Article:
A never-before-seen magnetar nebula was just discovered

The most powerful magnets in the universe are caught red-handed with a cloud of debris from the supernova that birthed them.
By | Published: June 21, 2016 | Last updated on May 18, 2023
ESA/XMM-Newton/Younes et al. 2016

For the first time, a magnetar has been found with a wind nebula around it, adding on to the wild nature of these ultra-powerful stellar remnants.

Magnetars are a type of pulsar that has an intense magnetic field around it, making these supernova remnants the most powerful magnets in the universe. Though magnetars (and other pulsars) are around 12-15 miles in diameter, they’re made of highly condensed neutrons and emit regular bursts of energy in the radio spectrum. 

There have only been 29 magnetars found to date, so, granted, the sampling size is small, but the newly discovered magnetar Swift J1834.9-0846 has another unusual feature around it: a so-called “wind nebula,” where the gasses expelled by a supernova are then whipped around to velocities approaching the speed of light by the pulsar at the “heart” of the former massive star. The observations of the wind nebula were taken by ESA’s XMM-Newton observatory.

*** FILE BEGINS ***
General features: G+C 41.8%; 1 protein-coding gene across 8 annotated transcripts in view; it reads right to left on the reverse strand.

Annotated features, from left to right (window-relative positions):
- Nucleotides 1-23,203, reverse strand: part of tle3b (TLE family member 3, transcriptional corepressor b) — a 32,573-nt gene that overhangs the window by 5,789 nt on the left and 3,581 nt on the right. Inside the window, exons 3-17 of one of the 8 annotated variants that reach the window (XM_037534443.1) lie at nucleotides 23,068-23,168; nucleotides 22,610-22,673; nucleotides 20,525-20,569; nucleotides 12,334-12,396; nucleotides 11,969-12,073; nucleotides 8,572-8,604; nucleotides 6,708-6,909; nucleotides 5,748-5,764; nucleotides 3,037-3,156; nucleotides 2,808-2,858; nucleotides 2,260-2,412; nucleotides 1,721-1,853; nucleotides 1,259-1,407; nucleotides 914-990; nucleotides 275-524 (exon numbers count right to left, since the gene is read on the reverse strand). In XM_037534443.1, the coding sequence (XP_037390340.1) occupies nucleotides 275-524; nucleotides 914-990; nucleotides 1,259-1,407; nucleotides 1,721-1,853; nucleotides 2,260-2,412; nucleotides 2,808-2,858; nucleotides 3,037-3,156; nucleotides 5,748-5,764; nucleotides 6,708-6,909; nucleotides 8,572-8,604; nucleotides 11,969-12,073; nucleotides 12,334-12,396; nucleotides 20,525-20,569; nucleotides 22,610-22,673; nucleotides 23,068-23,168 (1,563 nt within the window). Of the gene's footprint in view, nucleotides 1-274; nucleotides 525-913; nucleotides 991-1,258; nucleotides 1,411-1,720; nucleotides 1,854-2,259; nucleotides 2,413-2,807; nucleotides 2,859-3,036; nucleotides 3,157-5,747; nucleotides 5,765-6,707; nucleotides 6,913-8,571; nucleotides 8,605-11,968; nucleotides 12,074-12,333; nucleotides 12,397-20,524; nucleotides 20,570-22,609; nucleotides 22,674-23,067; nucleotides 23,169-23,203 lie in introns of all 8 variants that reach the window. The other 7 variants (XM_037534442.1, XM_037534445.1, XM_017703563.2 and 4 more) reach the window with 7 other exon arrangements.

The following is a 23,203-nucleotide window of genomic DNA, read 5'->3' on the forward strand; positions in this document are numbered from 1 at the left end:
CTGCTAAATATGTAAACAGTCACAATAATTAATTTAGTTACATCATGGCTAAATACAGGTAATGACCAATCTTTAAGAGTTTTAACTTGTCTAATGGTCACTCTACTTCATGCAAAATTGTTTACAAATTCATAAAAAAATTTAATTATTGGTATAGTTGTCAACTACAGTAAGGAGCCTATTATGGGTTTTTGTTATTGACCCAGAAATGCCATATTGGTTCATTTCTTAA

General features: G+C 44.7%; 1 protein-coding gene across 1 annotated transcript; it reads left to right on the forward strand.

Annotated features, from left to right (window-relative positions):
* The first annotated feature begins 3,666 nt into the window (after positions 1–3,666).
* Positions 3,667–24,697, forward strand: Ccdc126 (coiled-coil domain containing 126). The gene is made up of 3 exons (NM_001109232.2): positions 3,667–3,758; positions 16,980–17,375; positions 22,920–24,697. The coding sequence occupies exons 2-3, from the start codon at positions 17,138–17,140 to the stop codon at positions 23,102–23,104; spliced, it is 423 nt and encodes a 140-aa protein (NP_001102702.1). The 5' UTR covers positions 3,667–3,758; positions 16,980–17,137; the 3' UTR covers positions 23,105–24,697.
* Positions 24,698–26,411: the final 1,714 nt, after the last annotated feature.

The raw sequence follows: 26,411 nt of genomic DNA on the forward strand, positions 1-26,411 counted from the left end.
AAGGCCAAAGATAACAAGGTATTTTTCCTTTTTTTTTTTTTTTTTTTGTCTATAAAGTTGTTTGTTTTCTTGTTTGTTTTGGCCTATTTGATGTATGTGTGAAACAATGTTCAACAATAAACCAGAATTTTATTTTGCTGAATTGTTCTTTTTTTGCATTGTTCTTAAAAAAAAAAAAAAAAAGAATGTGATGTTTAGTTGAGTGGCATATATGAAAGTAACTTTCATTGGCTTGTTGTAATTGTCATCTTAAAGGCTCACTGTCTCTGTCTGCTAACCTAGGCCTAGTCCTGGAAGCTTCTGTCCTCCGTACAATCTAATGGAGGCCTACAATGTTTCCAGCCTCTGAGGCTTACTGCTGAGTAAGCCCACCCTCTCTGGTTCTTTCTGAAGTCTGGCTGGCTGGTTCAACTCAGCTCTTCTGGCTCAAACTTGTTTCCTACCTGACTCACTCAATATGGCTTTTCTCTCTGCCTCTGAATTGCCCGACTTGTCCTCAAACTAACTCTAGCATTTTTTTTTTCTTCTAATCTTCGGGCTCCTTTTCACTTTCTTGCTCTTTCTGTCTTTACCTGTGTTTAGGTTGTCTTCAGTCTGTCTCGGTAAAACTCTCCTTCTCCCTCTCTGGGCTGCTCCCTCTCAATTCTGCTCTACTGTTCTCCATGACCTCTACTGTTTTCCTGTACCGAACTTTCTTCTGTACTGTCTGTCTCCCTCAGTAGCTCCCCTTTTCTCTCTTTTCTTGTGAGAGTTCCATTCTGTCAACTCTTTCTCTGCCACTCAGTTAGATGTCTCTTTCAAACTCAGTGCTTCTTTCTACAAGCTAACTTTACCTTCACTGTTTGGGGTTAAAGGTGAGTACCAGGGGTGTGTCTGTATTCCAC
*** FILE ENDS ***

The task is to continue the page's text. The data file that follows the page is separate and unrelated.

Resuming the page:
Initially detected by NASA’s Swift telescope in 2011, 1834.9-0846 may be associated with the W41 supernova event, putting it around 13,000 light years away. Given what’s known about that supernova, astronomers believe this may be a longer lasting wind nebula than any spotted before. Further studies could give insight into how these discoveries were made.